Color of Change Calls on Larry Fink to Stop Supporting NYC Police Foundation

Fink wrote to colleagues that he was“appalled” by George Floyd’s murder. He has been a co-chair for the foundation’s gala for the past three years.

Larry Fink (Stefan Wermuth/Bloomberg)

Larry Fink

(Stefan Wermuth/Bloomberg)

On May 30, BlackRock chief executive officer Larry Fink wrote a letter to his colleagues, writing that he was “appalled” by the murders of Ahmaud Arbery and George Floyd.

“Many of us are struggling with these events,” Fink wrote in the letter. “For our employees suffering pain from these tragedies, I want you to know that the firm’s leadership stands with you, and we are listening.”

Less than two weeks after Fink shared this letter on LinkedIn, Color of Change, a nonprofit racial justice organization, is calling on him to stop supporting the New York City Police Foundation.

The New York City Police Foundation provides financial support to the New York Police Department, paying for training, equipment, and rewards for anonymous tips that lead to arrests and indictments of violent felons. In 2017, 2018, and 2019, Fink was a co-chair for the foundation’s annual gala, its website shows.

“It’s not enough for a CEO to say Black Lives Matter,” said Jade Magnus Ogunnaike, deputy senior campaign director at Color of Change. “These leaders have to stop enabling organizations that harm Black people.”

Calls to defund police departments and reform policing practices have increased exponentially in recent weeks, and a number of institutions have publicly shared support for the Black Lives Matter movement. However, asset managers have a complex relationship with police departments, as many police pension funds invest with these firms. The New York City Police Pension Fund’s comprehensive annual financial report from 2019 shows that the fund was invested in eight separate BlackRock funds at the time.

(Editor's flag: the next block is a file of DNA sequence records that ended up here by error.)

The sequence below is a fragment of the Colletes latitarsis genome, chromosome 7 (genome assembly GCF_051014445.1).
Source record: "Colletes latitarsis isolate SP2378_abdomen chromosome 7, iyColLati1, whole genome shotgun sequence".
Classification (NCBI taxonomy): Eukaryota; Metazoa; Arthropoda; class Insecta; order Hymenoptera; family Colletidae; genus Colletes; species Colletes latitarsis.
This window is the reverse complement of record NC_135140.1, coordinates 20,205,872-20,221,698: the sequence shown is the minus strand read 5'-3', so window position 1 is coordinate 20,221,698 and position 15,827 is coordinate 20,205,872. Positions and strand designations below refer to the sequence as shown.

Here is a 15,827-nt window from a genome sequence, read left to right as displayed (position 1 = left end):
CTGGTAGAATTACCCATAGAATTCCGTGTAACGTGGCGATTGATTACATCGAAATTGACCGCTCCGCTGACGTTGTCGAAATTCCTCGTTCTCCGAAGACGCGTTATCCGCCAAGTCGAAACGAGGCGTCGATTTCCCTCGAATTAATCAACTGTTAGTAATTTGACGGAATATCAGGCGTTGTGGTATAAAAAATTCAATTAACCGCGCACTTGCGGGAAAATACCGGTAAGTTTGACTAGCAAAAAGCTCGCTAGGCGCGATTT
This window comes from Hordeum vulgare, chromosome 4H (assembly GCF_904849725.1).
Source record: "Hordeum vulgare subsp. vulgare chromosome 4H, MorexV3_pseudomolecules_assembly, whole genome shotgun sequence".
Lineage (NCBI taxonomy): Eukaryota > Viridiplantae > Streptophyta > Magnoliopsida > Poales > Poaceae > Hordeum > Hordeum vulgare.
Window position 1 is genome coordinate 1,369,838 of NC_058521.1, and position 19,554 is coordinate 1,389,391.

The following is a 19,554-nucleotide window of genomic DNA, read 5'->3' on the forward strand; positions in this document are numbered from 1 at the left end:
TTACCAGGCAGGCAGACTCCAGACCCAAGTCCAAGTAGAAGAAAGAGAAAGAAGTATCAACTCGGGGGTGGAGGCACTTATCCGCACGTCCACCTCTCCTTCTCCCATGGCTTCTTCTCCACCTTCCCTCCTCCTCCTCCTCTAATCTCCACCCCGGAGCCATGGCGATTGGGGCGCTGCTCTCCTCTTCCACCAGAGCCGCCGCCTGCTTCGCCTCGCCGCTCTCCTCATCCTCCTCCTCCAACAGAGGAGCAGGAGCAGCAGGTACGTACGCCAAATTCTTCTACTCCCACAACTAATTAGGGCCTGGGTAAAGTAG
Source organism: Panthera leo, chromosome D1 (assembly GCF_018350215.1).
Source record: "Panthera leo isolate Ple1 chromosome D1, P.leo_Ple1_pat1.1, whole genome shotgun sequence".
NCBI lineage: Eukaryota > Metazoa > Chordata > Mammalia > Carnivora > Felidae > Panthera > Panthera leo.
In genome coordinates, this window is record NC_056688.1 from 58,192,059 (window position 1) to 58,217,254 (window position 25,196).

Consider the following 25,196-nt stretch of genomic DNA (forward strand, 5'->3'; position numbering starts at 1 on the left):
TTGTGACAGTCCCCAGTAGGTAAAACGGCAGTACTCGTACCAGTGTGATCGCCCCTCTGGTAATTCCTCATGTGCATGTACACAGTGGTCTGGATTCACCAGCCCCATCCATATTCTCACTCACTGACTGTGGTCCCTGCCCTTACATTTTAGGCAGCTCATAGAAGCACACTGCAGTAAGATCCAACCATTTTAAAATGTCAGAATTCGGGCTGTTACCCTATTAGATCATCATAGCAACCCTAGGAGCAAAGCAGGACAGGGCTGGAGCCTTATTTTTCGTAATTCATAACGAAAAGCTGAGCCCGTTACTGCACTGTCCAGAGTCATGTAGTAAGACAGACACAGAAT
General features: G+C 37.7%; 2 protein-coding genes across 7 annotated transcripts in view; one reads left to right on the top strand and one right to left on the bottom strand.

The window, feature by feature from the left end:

Fink is not the industry’s lone supporter of the New York City Police Foundation. In 2019, for example, Goldman Sachs Asset Management, Brookfield, and Bank of America were among the event’s co-chairs listed on its website.

In past years, the Paul E. Singer Foundation, the Margaret & Daniel Loeb – Third Point Foundation, and private equity mogul Thomas H. Lee were among the event’s co-chairs.

It’s unclear from the foundation’s website what being a co-chair of the event entails, and a spokesperson for the New York City Police Foundation did not immediately return an email seeking comment. However, buying a table at the event costs upwards of $15,000, per the foundation’s website.

Fink has made some donations to the Widows’ and Children’s Fund, which is run by a separate organization, the Police Benevolent Association of the City of New York, a labor union for the city’s police department, according to a person familiar with the matter. The person added that Fink has also donated hotel rooms for police officers working as first responders during the Covid-19 crisis, who had to stay out of their homes to avoid infecting their families.

According to a spokesperson for BlackRock, the firm is taking action following the publication of Fink’s letter.

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BlackRock is offering a two-for-one match to employees who want to donate to organizations including the NAACP Legal Defense Fund, ACLU, The Bail Project, Equal Justice Initiative, and Center for Policing Equity. The spokesperson said via email that the group raised $400,000 in the first 48 hours.

The spokesperson also said that BlackRock signed on to support Georgia hate crime legislation, which would enhance penalties for those types of crimes.

According to Ogunnaike, Fink’s voice stands out in asset management, which is why Color of Change has launched a campaign specifically dedicated to Fink.

“He’s a pace-setter in the financial world,” Ogunnaike said by phone. “His letter that comes out every year informs so many financial institutions. BlackRock is a massively important organization.”

“Lending your name as a co-chair, it’s a symbol that you’re enabling your support of the foundation,” Ogunnaike said, arguing that even if Fink donated just $1,000 per year to the foundation, his decision to support it would be a problem, given the way the New York Police Department has handled recent protests in the city.

According to Ogunnaike, Color of Change reached out to BlackRock after Fink published his letter, with the goal of having a private conversation about it.

“They totally went dark on us,” she said. “It showed that they were not interested in having a conversation and were just continuing on with business as usual.”

So the group launched a public petition, which, according to Ogunnaike, has been signed by 20,000 people since its publication.

A spokesperson for BlackRock declined to comment specifically on the campaign.